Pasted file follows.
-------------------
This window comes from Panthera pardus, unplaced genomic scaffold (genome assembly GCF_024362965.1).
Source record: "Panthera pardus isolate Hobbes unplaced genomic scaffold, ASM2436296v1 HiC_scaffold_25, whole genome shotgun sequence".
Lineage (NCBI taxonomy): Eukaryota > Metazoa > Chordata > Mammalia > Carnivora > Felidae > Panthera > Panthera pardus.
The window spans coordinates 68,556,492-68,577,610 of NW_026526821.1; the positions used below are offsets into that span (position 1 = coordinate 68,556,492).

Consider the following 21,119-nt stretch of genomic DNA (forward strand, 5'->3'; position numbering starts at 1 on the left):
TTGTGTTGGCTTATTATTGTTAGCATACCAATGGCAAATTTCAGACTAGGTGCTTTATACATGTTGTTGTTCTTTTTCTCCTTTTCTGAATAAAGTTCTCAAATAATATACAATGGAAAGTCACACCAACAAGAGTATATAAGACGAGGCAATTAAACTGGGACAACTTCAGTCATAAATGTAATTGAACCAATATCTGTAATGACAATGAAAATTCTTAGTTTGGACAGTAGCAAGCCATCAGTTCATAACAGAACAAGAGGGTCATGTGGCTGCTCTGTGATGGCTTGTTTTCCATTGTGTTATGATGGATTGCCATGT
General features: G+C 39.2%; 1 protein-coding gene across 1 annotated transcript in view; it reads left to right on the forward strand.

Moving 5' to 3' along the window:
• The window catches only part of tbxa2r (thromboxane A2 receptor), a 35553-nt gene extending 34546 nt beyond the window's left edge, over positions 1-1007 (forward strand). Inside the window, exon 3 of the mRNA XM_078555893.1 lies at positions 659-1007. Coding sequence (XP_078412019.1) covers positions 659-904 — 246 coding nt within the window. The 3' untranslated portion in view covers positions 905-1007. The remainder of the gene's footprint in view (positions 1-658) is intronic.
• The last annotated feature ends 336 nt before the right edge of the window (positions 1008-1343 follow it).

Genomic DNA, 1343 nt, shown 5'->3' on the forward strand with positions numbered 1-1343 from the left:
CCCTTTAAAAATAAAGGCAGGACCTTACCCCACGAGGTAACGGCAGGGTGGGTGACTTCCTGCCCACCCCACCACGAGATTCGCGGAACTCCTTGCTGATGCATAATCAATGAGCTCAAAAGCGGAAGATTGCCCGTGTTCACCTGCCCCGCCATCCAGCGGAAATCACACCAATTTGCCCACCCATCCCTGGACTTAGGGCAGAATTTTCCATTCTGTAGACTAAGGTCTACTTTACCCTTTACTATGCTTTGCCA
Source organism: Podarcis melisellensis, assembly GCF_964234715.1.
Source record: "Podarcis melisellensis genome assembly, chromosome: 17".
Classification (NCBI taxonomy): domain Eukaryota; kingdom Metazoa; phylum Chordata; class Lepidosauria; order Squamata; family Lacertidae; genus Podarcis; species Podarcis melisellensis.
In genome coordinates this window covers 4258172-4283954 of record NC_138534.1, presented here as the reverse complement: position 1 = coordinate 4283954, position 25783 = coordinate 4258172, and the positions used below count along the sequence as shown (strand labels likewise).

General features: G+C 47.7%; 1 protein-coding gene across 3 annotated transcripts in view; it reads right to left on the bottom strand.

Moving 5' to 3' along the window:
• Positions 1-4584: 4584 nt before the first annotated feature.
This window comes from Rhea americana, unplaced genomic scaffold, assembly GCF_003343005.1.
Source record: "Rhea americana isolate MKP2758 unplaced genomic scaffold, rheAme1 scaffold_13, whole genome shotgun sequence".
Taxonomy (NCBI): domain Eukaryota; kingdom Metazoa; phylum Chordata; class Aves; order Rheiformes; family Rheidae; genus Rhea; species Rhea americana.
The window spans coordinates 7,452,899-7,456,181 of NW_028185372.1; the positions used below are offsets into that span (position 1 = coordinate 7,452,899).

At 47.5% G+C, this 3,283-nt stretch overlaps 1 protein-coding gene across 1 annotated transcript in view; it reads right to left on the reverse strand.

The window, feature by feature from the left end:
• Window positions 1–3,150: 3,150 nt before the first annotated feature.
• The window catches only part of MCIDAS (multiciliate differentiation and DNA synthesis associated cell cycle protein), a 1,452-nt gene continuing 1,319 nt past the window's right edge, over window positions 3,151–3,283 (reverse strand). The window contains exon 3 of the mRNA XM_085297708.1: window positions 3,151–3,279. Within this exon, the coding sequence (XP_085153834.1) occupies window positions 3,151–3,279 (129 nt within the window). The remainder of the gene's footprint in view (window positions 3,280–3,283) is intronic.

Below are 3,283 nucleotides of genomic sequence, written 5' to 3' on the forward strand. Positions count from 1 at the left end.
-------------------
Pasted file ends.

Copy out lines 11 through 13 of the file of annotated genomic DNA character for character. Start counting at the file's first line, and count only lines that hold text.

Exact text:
Genomic DNA, 1343 nt, shown 5'->3' on the forward strand with positions numbered 1-1343 from the left:
CCCTTTAAAAATAAAGGCAGGACCTTACCCCACGAGGTAACGGCAGGGTGGGTGACTTCCTGCCCACCCCACCACGAGATTCGCGGAACTCCTTGCTGATGCATAATCAATGAGCTCAAAAGCGGAAGATTGCCCGTGTTCACCTGCCCCGCCATCCAGCGGAAATCACACCAATTTGCCCACCCATCCCTGGACTTAGGGCAGAATTTTCCATTCTGTAGACTAAGGTCTACTTTACCCTTTACTATGCTTTGCCA
Source organism: Podarcis melisellensis, assembly GCF_964234715.1.